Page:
Online art sales are on the up—and so is fraud

Retailers need to do more to protect buyers from fraudsters selling fakes as online art businesses attract more investment

Lawcomment

Self-censoring museums have to be braver

The fear of public opinion or the hint of legal action can cause nervous curators and directors to cancel shows when they might not need to

Analysiscomment

Art critics need to get serious if they want to thrive online

The long read could counteract superficial reviews that focus on search engines or sales

Flipping art: filthy lucre or a sound business plan?

In 2014 we noted that market speculation can offer rich rewards, but in the long term, it may do collectors more harm than good

Art marketarchive

What Chinese collectors are really buying

While ancient art and ceramics remain popular, Contemporary Chinese art is taking off at home, and buyers outside the mainland are slowly looking toward Western art

How are start-up commercial galleries faring in the age of the mega-gallery?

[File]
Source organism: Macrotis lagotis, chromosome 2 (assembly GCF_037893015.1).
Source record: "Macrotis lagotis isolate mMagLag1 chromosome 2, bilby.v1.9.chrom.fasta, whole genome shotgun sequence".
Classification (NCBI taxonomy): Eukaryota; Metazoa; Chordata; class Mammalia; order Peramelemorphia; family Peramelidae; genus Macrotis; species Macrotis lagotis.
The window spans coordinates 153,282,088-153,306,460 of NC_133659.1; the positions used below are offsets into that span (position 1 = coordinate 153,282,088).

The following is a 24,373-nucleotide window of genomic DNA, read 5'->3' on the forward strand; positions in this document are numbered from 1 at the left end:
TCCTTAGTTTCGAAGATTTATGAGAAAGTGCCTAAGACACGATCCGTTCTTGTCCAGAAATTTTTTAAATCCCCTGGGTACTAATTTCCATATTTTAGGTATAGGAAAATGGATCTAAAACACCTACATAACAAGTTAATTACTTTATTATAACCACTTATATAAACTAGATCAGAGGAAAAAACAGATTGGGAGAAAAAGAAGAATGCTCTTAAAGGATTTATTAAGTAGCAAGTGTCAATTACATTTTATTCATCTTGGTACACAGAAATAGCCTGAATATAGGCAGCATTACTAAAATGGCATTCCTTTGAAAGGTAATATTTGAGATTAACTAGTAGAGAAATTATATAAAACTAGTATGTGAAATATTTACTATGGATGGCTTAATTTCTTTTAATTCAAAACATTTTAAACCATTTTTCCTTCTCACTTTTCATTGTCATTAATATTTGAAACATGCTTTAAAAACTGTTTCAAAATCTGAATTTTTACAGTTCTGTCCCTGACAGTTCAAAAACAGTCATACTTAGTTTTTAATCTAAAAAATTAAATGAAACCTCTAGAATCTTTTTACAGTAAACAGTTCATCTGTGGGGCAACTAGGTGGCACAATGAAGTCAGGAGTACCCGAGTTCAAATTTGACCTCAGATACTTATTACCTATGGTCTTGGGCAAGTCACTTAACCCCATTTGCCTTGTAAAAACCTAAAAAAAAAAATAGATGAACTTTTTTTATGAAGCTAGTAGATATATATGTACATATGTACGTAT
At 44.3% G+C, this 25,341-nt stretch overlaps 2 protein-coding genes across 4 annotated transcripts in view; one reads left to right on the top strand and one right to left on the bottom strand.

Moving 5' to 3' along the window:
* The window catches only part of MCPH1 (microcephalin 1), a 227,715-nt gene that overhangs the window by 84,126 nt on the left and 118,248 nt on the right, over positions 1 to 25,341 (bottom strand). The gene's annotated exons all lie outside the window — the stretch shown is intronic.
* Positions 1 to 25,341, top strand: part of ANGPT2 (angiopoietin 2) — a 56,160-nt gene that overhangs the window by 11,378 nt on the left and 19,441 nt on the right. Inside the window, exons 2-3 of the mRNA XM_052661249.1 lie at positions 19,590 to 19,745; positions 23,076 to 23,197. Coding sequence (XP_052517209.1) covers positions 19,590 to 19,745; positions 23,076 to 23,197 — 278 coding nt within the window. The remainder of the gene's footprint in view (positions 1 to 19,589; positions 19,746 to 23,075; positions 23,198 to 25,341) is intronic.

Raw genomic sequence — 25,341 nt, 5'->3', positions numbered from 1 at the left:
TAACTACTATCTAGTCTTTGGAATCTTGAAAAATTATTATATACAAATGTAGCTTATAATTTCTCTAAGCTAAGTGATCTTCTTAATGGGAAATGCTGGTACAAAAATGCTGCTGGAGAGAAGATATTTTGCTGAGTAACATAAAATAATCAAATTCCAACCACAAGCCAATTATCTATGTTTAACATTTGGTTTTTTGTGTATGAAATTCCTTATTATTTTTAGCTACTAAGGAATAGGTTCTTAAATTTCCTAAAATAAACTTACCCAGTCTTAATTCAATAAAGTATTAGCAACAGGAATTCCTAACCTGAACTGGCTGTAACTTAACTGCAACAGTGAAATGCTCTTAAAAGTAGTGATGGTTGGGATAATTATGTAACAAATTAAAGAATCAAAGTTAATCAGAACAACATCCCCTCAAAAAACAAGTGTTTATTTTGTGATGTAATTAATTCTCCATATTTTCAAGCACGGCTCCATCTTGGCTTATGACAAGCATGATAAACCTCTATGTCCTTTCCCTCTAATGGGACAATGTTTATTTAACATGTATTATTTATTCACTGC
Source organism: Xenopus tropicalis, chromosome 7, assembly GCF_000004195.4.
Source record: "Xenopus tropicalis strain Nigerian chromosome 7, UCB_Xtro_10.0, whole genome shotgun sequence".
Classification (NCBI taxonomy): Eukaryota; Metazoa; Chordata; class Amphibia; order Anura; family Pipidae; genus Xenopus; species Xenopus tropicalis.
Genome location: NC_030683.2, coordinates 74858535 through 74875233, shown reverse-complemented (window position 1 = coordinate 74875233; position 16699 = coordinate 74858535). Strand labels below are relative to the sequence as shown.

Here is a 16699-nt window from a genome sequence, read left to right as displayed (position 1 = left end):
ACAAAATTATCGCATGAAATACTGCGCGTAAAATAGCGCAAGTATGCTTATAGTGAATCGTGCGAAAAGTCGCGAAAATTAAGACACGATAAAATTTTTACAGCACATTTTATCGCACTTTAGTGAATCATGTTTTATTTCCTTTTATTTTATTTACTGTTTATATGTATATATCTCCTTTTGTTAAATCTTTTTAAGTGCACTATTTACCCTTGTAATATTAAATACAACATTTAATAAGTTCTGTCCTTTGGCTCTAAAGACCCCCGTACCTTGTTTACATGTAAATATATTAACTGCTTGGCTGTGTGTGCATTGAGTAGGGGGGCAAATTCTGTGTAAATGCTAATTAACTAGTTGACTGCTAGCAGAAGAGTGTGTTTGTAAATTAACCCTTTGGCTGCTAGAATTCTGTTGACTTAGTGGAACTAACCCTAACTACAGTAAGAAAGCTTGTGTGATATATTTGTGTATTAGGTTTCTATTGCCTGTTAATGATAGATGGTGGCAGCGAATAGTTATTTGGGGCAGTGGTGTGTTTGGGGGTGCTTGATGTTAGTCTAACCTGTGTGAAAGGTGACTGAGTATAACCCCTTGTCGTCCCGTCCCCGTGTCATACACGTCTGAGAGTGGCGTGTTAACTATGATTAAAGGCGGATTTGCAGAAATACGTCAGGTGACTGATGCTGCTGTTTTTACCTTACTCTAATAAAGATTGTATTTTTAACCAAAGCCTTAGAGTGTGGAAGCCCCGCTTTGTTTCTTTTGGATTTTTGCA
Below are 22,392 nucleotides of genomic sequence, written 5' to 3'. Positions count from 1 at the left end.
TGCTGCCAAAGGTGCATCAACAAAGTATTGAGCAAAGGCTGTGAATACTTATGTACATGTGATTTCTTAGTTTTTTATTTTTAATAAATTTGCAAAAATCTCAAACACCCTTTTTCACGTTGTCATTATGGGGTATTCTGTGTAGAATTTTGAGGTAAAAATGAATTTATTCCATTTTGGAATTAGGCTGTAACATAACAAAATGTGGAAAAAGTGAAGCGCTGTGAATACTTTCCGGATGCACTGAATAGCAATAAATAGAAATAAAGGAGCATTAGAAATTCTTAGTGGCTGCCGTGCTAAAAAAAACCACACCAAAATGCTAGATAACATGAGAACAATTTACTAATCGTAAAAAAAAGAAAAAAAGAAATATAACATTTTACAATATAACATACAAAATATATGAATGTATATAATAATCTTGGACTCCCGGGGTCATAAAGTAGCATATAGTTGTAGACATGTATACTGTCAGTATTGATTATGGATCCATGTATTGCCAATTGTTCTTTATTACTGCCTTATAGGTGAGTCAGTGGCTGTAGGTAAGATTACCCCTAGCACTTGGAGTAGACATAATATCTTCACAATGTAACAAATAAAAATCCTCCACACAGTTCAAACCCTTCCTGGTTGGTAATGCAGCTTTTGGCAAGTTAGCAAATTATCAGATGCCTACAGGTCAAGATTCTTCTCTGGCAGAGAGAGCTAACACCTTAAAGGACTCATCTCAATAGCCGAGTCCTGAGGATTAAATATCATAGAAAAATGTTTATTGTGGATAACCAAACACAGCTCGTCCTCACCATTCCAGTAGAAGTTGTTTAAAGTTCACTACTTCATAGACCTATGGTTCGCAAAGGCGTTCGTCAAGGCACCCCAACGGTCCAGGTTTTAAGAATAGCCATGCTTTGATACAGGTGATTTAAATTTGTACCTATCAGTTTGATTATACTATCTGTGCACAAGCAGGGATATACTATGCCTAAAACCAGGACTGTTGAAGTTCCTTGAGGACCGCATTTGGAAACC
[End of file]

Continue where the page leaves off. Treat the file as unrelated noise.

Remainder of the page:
The Lower East Side houses New York’s more avant-garde spaces, but can it compete with Gagosian et al?

May 2010archive

Why do certain works still set auction records during recessions

We noted in 2010, amid a painful global downturn, that a Picasso nude carried the largest pre-sale auction estimate in history at $70m to $90m

July 2009archive

How to beat the recession: cut costs, slash prices, don’t lie and be creative

During the Great Recession in 2009 we reported that gallerists must act "quickly and brutally" in order to survive

Mortgage crisis and resulting stock market plunge be damned—the party isn’t over yet

In 2007 we noted that strong sales at auction and fairs and more money coming from Russia, Indian and Chinese collectors indicated that confidence in art remained strong

Comment: if the hedge funders ditch art, new buyers will emerge

In 2007 the economist James Sproule examined the risks facing the market—and the good news was it was not all doom and gloom

July 2007archive

Comment: the problem with a collector-driven market

There is a danger that money will trump knowledge, observed the New York dealer in 2007

Art fairsarchive

European collectors dominate, Americans in short supply at Art Basel

Strong buying at this year’s fair, but good works are getting harder to find

July 2007archive

It’s definitely a bubble, but when it will burst is anybody’s guess

The veteran dealer Richard Feigen on the state of the art market in 2007

Collectorsarchive

1.3 billion Chinese people, but still not many substantial collectors of Chinese contemporary art